I woke up “in a state.” I cannot shake the foreboding I feel. It conjures up thoughts of very bleak times in my life.
But I start my day just like any other by popping out of bed, drinking strong coffee, sitting and opening my heart to the day.
Days like this I cannot run from or even slip out from under out of timidity, no matter how hard I try. The gloominess sticks to me. That is until I figure out what’s bothering me. I’ve learned, if I don’t slow down and pay attention to it, this mood will pitch a tent inside me, lurking there for as long as it takes. Eventually plundering my heart and mind. And if I’m not careful, my soul.
Shivering from the fear of it, I cede to the fact that I must not ignore it so some things won’t get done today. I resolve not to be overcome by the anxious ideas or allow my heart to be looted by what I cannot tease out. My thoughts like are tangled and knotted up in such a way that the only result is my head and heart ache. Jumbled thoughts, but some along these lines …
Why must women work so hard for less money than their male counterparts?
Why is the Church the most subtly bigoted place I go to in my entire week?
Why are so many Christian marriages “women as modern-day maids serving ‘grown up’ boys.”
Why don’t more women question these things and speak up.
Why do I get hurt by the subtle ways of discrimination in our culture that don’t change: the old boys club that excludes women historically from the organizations, clubs, pulpits, schools, boards, Presidential jobs of institutions, rock and roll bands, television, important movie roles, and so on?
Why is it so hard just to be equals? And why do women accept it? Why is this still true?
I’m not hurt for myself, but I feel a deep empathy for these women. And for our daughters who are growing up in this world.
The suffragists managed to vocalize their concerns and in time changed things. And yet, even as I write this things stay the same. In doing research for his review of the movie Made in Deganham, about the women strikers against Ford UK, Roger Ebert wanted to find out when equal pay for equal work first became the law in the United States.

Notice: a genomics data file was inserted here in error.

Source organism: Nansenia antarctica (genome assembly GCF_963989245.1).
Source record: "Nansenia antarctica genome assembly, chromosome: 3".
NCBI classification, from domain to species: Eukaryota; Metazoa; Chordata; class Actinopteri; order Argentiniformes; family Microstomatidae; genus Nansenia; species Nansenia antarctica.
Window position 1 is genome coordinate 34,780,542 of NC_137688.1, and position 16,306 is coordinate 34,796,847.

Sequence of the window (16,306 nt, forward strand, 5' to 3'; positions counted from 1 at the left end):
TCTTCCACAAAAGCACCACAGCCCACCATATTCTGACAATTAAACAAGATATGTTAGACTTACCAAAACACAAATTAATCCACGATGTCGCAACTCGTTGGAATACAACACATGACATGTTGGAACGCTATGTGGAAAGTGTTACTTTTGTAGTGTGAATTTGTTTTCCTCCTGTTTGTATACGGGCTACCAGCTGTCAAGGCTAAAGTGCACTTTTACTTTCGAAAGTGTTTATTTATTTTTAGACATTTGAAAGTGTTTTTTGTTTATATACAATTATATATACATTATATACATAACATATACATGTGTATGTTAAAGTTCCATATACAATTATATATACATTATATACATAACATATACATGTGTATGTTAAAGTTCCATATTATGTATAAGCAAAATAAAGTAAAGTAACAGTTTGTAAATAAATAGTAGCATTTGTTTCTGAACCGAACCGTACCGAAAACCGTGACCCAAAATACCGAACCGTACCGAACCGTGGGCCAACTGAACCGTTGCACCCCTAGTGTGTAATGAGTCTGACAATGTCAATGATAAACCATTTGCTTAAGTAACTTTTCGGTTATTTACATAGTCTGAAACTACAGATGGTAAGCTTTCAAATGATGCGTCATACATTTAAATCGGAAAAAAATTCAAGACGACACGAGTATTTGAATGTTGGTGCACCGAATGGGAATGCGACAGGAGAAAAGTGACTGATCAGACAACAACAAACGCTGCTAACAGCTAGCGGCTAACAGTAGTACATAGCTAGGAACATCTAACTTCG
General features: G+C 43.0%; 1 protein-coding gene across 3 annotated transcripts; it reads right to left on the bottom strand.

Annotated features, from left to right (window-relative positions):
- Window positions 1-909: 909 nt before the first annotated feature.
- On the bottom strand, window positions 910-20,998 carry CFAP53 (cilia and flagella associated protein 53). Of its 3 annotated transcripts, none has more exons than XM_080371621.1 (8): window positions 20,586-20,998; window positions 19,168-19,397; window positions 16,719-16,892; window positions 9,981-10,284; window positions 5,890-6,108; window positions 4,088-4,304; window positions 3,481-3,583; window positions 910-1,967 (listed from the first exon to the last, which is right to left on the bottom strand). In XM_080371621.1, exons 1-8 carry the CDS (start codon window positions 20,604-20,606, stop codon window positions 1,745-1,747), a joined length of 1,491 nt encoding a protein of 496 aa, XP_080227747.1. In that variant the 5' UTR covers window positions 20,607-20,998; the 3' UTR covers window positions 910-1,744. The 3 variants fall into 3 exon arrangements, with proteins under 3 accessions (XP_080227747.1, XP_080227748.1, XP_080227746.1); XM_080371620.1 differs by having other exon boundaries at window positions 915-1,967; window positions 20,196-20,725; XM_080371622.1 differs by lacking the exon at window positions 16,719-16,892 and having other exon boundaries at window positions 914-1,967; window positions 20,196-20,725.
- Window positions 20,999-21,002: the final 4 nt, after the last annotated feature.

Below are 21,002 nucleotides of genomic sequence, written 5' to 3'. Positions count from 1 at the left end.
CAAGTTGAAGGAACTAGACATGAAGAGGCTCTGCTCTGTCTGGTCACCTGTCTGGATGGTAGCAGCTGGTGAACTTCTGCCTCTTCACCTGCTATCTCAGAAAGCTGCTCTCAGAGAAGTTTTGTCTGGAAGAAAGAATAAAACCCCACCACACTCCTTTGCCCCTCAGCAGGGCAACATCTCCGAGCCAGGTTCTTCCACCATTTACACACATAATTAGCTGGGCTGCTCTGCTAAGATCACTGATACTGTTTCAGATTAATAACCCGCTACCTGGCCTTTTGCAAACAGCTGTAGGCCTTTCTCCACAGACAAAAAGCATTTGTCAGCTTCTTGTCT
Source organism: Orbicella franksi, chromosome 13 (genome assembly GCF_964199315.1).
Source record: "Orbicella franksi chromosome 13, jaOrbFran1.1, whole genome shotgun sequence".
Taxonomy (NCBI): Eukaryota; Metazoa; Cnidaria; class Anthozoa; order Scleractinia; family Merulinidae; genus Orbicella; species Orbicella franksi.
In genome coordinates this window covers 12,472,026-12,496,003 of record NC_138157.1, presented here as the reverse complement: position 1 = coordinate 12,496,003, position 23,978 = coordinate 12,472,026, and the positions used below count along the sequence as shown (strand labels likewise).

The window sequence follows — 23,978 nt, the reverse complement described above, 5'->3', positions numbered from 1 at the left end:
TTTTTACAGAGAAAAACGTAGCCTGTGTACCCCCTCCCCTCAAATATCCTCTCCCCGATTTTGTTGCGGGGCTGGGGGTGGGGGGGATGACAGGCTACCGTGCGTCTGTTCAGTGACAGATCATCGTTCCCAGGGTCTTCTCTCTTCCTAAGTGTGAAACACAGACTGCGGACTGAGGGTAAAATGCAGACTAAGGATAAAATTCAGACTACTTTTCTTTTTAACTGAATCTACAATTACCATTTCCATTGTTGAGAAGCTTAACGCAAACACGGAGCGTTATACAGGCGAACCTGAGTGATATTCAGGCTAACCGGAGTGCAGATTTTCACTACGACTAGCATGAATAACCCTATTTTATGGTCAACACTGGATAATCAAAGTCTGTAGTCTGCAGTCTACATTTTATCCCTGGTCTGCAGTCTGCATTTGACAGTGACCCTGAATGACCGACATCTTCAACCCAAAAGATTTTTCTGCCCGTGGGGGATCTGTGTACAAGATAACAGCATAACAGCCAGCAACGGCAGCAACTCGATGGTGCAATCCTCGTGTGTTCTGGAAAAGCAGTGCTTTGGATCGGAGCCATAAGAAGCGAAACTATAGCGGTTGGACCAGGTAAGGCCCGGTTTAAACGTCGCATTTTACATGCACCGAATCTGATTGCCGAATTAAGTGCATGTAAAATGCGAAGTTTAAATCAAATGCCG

“I didn’t discover what I expected. Only two weeks ago, a Republican filibuster in the U. S. Senate prevented passage of the Paycheck Fairness Act, which would have added teeth to measures for equal pay…” Here’s his full article.
Yeah, you read that right less than a month ago.
Why do I lose sleep, live with heartache, and write about this. Because it matters, to me.
I have read a book recently that parallels the words and work of Jesus through the Gospels: Matthew, Mark, Luke and John. His spiritual journey, guiding the three, twelve, the 70 and all the people he met. Many many things have struck me, but here’s something stunning that’s relevant here.
There is a story that is found in all four books. That makes it striking right off. Simon the Leper and the Woman found in Matthew 26.6-16, Mark 14.3-10, Luke 7.36-50 and John 12.1-8.
In these stories these things are true: A woman (unnamed in three books or called a “sinner” and Mary, sister of Martha and Lazarus in the book of John.) used very expensive, perfumed oil, called Spikenard, to wash Jesus’ feet. She wept on his feet, knowing that he was to die. She was anointing his body for burial. The men in the room disregarded her (and her importance) saying she should have sold the oil for money and give it to the poor. Jesus said, not only did you NOT wash my feet when I came, or honor me treating me with any sort of revere, but you also do not know who this woman is. She will be remembered he said. Because they were calling her “sinner” and implying bad things about her, in one account he even tells a story of the creditor with two debtors, one for 500 and one for 150. He forgave them both equally. And then, in all except Luke) Judas betrays Jesus. Yeah, right then and there.
Jesus promised the woman a place in history for she has done the thing that called out to be done if one is attentive, ready and attentive.
All I can do is highlight the thing that stands out to me.
The nameless woman heard of Jesus somewhere, and believed that Jesus was the son of God and would soon die. She came to honor him. She wept over his upcoming death, anointed his body in an action of believing faith after which Jesus said she was forgiven.
The Disciples saw her come in and wanted to throw her out. Pointed out what a terrible choice she made. Scolded.
Judas rather, one of the twelve disciples who learned from the Rabbi for years, betrayed him for a few coins not believing. Not learning — seemingly — anything.
I do wonder, if women were at the table with the twelve, oh wait she was there. Not “welcomed” at the table with them as a guest, but … If women were in the discussion, affirmed and given similar choices and opportunities to men, how would the world be different? How would I be different? And you?
I believe it is women who have been most betrayed in this life. As over and over again in our society message are sent that diminish and demean. I believe that Jesus has a different message for women. It’s just that men (some, not all of course) just don’t see and hear the truth of Jesus message to the Church about how men and women relate.
More to come.
Reading Jesus: A Writer’s Encounter with the Gospels, Mary Gordon, Pantheon Books, NY, 2009.